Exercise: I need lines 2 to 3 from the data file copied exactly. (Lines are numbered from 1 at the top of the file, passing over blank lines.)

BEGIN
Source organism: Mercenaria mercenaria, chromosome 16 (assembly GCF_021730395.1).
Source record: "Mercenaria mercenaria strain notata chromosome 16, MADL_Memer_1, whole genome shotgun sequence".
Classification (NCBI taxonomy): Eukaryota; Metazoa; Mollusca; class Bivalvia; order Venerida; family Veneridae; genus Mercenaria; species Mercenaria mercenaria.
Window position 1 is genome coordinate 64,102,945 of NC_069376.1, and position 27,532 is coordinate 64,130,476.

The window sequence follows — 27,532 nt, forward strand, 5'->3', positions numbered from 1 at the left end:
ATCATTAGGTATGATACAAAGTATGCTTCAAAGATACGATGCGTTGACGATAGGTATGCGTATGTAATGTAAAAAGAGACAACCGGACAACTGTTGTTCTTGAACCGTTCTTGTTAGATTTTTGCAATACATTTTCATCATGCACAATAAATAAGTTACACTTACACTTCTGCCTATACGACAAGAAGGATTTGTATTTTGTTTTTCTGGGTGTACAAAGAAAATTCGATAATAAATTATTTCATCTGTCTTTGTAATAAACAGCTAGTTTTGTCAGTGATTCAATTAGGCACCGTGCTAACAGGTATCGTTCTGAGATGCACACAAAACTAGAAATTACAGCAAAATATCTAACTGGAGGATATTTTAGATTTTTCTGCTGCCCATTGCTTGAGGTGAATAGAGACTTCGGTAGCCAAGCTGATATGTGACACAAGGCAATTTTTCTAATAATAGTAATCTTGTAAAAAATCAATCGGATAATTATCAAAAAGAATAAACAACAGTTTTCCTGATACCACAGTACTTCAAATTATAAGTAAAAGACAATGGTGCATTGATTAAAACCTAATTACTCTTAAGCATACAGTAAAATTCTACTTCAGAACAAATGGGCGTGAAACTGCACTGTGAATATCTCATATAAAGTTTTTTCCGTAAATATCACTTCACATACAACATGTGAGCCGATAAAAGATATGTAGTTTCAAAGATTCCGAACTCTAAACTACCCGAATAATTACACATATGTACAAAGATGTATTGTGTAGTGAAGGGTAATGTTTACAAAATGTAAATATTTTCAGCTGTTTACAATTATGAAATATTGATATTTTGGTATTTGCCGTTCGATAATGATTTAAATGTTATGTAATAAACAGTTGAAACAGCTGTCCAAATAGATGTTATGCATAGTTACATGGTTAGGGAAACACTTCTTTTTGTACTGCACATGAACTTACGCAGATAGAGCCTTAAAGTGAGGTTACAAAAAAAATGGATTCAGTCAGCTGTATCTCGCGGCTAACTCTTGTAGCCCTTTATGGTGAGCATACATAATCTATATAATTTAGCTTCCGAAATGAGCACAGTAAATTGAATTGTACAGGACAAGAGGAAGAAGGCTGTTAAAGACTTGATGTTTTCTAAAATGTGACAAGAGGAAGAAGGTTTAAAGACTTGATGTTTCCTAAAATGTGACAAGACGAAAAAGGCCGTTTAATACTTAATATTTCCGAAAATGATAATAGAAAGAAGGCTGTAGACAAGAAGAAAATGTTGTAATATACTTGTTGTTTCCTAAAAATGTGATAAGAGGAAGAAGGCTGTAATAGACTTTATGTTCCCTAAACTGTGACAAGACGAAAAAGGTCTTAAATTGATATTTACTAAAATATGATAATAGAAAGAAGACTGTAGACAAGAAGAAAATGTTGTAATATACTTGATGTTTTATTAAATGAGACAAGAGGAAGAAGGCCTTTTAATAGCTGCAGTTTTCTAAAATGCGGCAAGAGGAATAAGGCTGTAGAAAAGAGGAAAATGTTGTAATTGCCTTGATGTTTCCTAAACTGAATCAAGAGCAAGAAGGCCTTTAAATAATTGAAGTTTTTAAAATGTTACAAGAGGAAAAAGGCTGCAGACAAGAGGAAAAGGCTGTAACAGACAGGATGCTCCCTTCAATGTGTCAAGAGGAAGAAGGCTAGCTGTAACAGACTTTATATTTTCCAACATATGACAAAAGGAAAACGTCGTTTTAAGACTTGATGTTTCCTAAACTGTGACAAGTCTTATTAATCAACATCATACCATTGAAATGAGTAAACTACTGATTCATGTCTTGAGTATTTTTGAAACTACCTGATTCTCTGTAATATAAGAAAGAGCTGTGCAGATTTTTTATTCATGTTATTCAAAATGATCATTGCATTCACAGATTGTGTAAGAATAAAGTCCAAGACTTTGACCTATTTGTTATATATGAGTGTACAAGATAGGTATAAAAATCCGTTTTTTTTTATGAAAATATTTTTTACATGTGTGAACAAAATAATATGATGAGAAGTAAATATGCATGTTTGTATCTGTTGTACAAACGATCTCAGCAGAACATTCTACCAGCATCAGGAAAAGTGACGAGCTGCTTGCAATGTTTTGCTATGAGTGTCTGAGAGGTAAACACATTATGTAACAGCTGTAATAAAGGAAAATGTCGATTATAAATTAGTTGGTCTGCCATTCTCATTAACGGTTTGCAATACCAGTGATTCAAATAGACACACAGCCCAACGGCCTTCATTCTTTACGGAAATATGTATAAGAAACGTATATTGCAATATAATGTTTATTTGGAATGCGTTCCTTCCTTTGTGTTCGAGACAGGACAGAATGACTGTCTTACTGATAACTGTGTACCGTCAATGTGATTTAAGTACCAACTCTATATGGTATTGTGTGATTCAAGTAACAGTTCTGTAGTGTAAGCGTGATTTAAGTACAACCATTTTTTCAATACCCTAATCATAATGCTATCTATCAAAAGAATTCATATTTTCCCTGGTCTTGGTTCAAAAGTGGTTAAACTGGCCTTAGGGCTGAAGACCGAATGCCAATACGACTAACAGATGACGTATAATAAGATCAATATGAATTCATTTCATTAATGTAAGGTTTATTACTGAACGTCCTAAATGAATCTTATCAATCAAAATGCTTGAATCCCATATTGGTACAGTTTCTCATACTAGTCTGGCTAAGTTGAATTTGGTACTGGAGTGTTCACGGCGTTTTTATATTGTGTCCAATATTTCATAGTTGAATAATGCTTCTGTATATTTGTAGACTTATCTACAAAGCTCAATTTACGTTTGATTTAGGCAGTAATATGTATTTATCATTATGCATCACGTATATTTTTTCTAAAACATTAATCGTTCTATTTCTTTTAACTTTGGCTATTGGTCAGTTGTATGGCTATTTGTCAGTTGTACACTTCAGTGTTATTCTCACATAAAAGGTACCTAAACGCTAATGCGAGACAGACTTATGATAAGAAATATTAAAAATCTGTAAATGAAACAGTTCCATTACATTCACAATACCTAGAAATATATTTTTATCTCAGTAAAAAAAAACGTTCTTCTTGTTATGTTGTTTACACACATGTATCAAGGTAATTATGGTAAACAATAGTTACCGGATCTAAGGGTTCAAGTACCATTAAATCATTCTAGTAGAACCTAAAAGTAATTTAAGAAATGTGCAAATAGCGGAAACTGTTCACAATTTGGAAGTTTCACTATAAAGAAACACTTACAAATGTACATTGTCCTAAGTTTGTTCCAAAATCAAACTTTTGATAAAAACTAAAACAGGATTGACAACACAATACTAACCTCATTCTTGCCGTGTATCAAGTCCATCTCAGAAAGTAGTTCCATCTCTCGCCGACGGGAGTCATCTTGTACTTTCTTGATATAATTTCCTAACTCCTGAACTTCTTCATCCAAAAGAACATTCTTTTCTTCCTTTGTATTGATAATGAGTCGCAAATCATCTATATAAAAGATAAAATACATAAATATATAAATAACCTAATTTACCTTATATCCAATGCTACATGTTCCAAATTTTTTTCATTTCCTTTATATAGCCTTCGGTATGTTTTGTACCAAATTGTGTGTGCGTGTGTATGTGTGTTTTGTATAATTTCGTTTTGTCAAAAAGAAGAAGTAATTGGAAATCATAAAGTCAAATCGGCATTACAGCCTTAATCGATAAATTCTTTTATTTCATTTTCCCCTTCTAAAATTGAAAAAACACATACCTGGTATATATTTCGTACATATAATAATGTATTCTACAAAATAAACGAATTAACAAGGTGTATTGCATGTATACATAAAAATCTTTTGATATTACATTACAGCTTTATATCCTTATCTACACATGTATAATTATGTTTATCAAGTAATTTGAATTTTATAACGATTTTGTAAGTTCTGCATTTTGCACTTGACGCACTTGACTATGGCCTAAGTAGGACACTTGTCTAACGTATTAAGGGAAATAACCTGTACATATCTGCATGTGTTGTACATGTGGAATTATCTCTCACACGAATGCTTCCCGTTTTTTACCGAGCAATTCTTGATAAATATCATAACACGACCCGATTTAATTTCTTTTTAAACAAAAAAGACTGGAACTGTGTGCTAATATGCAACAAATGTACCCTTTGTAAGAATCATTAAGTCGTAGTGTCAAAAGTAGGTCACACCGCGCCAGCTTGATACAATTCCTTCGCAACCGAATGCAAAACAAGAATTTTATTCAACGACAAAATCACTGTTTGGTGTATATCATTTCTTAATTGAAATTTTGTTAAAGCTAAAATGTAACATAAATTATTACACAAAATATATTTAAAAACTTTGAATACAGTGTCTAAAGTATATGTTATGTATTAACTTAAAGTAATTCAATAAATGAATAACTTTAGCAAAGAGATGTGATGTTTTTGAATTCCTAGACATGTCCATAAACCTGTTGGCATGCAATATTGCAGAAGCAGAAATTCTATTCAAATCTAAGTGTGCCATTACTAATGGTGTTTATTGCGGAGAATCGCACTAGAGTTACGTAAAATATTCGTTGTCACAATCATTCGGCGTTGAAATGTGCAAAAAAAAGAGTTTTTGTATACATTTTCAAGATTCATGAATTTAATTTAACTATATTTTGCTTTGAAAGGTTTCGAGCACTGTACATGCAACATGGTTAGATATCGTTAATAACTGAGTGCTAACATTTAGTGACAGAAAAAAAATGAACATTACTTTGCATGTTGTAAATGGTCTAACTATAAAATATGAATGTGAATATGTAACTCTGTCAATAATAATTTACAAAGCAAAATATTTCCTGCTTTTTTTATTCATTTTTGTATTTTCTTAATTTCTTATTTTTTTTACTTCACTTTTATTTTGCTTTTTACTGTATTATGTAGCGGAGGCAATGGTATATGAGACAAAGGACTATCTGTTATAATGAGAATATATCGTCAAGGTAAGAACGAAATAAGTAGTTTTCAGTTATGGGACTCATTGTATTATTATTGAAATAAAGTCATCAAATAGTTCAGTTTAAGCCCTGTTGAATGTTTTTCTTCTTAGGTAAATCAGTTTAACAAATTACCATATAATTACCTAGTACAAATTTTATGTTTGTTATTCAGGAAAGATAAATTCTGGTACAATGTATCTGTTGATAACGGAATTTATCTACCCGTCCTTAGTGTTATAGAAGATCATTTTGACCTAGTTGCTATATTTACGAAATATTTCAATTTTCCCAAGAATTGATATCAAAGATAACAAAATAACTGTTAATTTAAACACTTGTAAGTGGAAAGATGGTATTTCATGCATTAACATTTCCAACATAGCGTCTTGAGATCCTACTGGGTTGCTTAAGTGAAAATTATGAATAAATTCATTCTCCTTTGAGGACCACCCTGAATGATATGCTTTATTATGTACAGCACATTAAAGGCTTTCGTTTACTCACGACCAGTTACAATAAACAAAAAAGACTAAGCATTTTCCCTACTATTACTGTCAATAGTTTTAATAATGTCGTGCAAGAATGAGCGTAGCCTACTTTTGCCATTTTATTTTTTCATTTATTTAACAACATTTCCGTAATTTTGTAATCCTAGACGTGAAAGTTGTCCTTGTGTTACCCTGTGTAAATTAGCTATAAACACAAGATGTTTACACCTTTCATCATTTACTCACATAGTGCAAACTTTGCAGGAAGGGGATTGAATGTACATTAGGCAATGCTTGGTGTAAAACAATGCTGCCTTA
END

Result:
Source record: "Mercenaria mercenaria strain notata chromosome 16, MADL_Memer_1, whole genome shotgun sequence".
Classification (NCBI taxonomy): Eukaryota; Metazoa; Mollusca; class Bivalvia; order Venerida; family Veneridae; genus Mercenaria; species Mercenaria mercenaria.